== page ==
Open letter Re: Instructor II position at the University of Lethbridge Library

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February 22, 2019

 

Dr. Chris Nicol, University Librarian

University of Lethbridge

4401 University Drive W

Lethbridge, AB T1K 3M4

 

Re: Instructor II position at the University of Lethbridge Library

Dear Dr. Nicol,

The Canadian Association of Academic Librarians/l’Association canadienne des bibliothécaires en enseignment supérieur (CAPAL/ACBES) is writing to condemn the January 26th, 2019, advertisement of the proposed Instructor II position at the University of Lethbridge Library because the position does not require a Master’s of Library and Information Science (MLIS) or equivalent. Information literacy and research skills are taught in various contexts across universities and colleges through many avenues; a recognized library degree, with professional training and experience, provides specific competencies and disciplinary expertise that is essential to library instruction, research skills, and the teaching of information literacy. Even long-time tenured faculty rely on professional librarians to acquire the skills and expertise to navigate and understand the web of information and the necessary concomitant research skills, including the ability to situate and contextualize information, and understand its evolutionary and contested nature, as well as the processes associated with knowledge creation, dissemination, and preservation.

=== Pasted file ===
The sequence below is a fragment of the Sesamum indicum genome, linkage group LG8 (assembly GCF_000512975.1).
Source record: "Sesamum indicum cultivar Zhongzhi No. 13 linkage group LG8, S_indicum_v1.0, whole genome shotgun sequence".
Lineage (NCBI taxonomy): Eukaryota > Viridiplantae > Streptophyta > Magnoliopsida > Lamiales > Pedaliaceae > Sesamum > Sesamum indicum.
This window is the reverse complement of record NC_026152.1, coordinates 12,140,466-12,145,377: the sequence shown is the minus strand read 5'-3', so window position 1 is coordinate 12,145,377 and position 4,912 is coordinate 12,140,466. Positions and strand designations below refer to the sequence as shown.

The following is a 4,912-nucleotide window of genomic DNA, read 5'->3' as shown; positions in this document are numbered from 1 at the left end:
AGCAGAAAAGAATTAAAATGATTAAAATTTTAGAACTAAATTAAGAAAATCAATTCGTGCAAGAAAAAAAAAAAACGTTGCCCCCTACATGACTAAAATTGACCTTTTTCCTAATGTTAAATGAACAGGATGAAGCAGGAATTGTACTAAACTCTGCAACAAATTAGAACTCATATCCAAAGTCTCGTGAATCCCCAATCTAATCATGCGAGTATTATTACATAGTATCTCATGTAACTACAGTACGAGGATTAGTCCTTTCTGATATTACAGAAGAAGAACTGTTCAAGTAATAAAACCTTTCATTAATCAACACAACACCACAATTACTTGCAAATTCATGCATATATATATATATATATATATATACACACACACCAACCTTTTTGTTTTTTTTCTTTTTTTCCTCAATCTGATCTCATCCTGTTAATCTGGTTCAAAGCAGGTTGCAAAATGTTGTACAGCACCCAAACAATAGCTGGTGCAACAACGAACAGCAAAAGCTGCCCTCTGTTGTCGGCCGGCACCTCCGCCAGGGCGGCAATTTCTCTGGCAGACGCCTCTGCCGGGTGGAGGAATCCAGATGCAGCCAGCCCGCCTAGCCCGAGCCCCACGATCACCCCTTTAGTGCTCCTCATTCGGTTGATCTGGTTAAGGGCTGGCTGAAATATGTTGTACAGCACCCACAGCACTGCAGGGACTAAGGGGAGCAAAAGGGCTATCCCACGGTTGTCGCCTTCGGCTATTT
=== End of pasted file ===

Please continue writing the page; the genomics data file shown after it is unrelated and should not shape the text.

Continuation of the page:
The teaching of information literacy and the provision of research and reference services are foundational areas of professional practice in librarianship. The position, as advertised, raises issues regarding the de-professionalization of librarianship and the lowering of standards in key library services provided by academic libraries. In reviewing the position announcement, the CAPAL Advocacy Committee has noted that the position qualifications are expressed as:

  • A Master’s degree and experience working in an academic library is required
  • Demonstrated experience in delivering relevant and reflexive information literacy instruction in collaboration with other academic staff, to promote student success and retention

In fact, elsewhere the announcement states “a Master’s degree is preferred,” raising questions about the actual academic requirements of the position.

A general master’s degree, in contrast to an MLIS or equivalent, contains little to no formal training in instruction or information management. It is focused on increasing subject depth, often related to a professional career or as a pre-requisite to doctoral level study. The focus is on subject-specific content, not research skills, information literacy training, or library competencies.  As such, a position such as the Instructor II, advertised with the requirement of a master’s degree, will harm both the quality of education received by students at the University of Lethbridge and the profession of librarianship itself. Though an instructor position is financially appealing, it comes at the cost of disciplinary expertise, not to mention the erosion of collegial participation and peer review that is required to effective service deliver and sound curriculum design.